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People outside Twin Cities hope for Super Bowl benefit

U.S. Bank Stadium in downtown Minneapolis, with the city visible through massive glass doors and windows on the west end, uses both clear roof panels and modern television lights to allow fans to enjoy temperature-controlled weather while natural light falls on the field. Minnesota Vikings photo1 / 10
Aerial view from late June 2016 shows new U.S. Bank Stadium, with downtown Minneapolis in the background. Minnesota Vikings photo2 / 10
Volunteer guides, many from greater Minnesota, will be stationed in downtown Minneapolis in the days leading up to the Feb. 4, 2018, Super Bowl to show visitors how to get to attractions, such as this snow globe. Drawing provided by Minnesota Super Bowl Host Committee3 / 10
Super Bowl visitors can stroll around downtown Minneapolis to view the free Super Bowl Live exhibit that will include giant ice Roman numberals to illustrate that it will be the 52nd champioinship game. Drawing provided by Minnesota Super Bowl Host Committee4 / 10
This panarama shows the inside of U.S. Bank Stadium in Minneapolis as it was set up for a 2016 game. It hosts the Super Bowl on Feb. 4, 2018. Minnesota Vikings photo5 / 10
U.S. Bank Stadium in downtown Minneapolis, with the city visible through massive glass doors and windows on the west end, uses both clear roof panels and modern television lights to allow fans to enjoy temperature-controlled weather while natural light falls on the field. Minnesota Vikings photo6 / 10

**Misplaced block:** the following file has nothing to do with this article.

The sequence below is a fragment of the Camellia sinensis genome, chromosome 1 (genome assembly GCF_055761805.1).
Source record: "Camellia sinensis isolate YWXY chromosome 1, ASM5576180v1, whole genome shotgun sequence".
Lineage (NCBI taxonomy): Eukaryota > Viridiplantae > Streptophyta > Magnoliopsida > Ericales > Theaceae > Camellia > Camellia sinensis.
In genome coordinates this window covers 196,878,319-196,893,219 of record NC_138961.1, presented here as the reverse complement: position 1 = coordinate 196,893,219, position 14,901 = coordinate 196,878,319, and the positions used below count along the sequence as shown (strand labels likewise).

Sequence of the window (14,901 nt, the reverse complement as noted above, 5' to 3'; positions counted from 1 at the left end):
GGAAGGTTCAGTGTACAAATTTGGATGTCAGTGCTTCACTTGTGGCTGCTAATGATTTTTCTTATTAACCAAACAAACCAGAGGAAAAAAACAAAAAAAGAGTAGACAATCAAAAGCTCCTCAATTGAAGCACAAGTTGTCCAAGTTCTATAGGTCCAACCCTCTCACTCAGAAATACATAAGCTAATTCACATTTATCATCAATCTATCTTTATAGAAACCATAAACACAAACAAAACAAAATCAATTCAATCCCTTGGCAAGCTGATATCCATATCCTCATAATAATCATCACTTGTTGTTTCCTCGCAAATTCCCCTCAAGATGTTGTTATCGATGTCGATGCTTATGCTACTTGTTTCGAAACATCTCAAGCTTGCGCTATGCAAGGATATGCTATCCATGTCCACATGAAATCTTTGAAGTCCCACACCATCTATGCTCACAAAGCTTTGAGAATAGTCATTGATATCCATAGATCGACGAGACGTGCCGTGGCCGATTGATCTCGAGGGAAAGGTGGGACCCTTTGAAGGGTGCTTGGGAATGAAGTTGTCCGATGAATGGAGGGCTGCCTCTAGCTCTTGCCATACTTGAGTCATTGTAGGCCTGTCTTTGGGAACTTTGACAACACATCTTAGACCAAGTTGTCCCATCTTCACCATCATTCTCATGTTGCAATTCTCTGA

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A view from ground level of U.S. Bank Stadium, home of the 2018 Super Bowl, during the Nov. 19, 2017, game as Minnesota Vikings quarterback Case Keenum (7) throws against the Los Angeles Rams. Brace Hemmelgarn / USA Today8 / 10
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U.S. Bank Stadium in downtown Minneapolis, with the city visible through massive glass doors and windows on the west end, uses both clear roof panels and modern television lights to allow fans to enjoy temperature-controlled weather while natural light falls on the field. Minnesota Vikings photo10 / 10

Communities outside of the Twin Cities look to capitalize on Super Bowl LII.

A couple of Otter Tail County festivals and one in Duluth are timed to coincide with the Super Bowl, but state tourism officials say few other greater Minnesota events are connected directly with the game. However, hotels, motels and airports hope for a jump in business as the Twin Cities may not be able to accommodate all the activity.